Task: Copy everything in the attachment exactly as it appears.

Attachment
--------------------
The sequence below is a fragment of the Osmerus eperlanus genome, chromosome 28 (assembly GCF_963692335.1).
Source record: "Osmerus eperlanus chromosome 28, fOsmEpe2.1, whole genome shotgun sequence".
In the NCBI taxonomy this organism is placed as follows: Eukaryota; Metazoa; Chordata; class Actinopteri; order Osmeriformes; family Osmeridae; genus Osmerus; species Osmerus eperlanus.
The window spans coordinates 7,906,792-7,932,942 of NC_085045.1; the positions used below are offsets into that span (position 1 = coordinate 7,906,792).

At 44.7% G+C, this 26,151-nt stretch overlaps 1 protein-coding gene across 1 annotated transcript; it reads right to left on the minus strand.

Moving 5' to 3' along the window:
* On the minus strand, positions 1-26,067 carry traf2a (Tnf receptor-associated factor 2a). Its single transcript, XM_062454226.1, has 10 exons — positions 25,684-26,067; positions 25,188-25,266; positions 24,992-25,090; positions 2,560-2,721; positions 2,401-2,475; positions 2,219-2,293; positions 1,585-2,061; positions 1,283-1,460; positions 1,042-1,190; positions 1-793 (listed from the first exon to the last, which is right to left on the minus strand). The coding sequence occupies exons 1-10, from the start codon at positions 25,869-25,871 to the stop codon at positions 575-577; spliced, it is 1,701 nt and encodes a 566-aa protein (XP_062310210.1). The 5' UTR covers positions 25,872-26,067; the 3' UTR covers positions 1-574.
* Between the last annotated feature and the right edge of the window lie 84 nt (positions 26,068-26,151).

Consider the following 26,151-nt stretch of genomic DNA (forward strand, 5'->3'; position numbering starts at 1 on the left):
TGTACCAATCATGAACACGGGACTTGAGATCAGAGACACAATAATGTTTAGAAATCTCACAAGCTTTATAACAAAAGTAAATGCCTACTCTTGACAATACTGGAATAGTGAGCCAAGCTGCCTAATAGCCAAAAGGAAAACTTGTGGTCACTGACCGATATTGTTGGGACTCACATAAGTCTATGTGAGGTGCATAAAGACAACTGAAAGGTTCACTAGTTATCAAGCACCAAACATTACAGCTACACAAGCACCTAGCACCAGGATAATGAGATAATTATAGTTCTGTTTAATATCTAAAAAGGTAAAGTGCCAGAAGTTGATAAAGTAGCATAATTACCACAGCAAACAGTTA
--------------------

The sequence below is a fragment of the Osmerus eperlanus genome, chromosome 28 (assembly GCF_963692335.1).
Source record: "Osmerus eperlanus chromosome 28, fOsmEpe2.1, whole genome shotgun sequence".
In the NCBI taxonomy this organism is placed as follows: Eukaryota; Metazoa; Chordata; class Actinopteri; order Osmeriformes; family Osmeridae; genus Osmerus; species Osmerus eperlanus.
The window spans coordinates 7,906,792-7,932,942 of NC_085045.1; the positions used below are offsets into that span (position 1 = coordinate 7,906,792).

At 44.7% G+C, this 26,151-nt stretch overlaps 1 protein-coding gene across 1 annotated transcript; it reads right to left on the minus strand.

Moving 5' to 3' along the window:
* On the minus strand, positions 1-26,067 carry traf2a (Tnf receptor-associated factor 2a). Its single transcript, XM_062454226.1, has 10 exons — positions 25,684-26,067; positions 25,188-25,266; positions 24,992-25,090; positions 2,560-2,721; positions 2,401-2,475; positions 2,219-2,293; positions 1,585-2,061; positions 1,283-1,460; positions 1,042-1,190; positions 1-793 (listed from the first exon to the last, which is right to left on the minus strand). The coding sequence occupies exons 1-10, from the start codon at positions 25,869-25,871 to the stop codon at positions 575-577; spliced, it is 1,701 nt and encodes a 566-aa protein (XP_062310210.1). The 5' UTR covers positions 25,872-26,067; the 3' UTR covers positions 1-574.
* Between the last annotated feature and the right edge of the window lie 84 nt (positions 26,068-26,151).

Consider the following 26,151-nt stretch of genomic DNA (forward strand, 5'->3'; position numbering starts at 1 on the left):
TGTACCAATCATGAACACGGGACTTGAGATCAGAGACACAATAATGTTTAGAAATCTCACAAGCTTTATAACAAAAGTAAATGCCTACTCTTGACAATACTGGAATAGTGAGCCAAGCTGCCTAATAGCCAAAAGGAAAACTTGTGGTCACTGACCGATATTGTTGGGACTCACATAAGTCTATGTGAGGTGCATAAAGACAACTGAAAGGTTCACTAGTTATCAAGCACCAAACATTACAGCTACACAAGCACCTAGCACCAGGATAATGAGATAATTATAGTTCTGTTTAATATCTAAAAAGGTAAAGTGCCAGAAGTTGATAAAGTAGCATAATTACCACAGCAAACAGTTA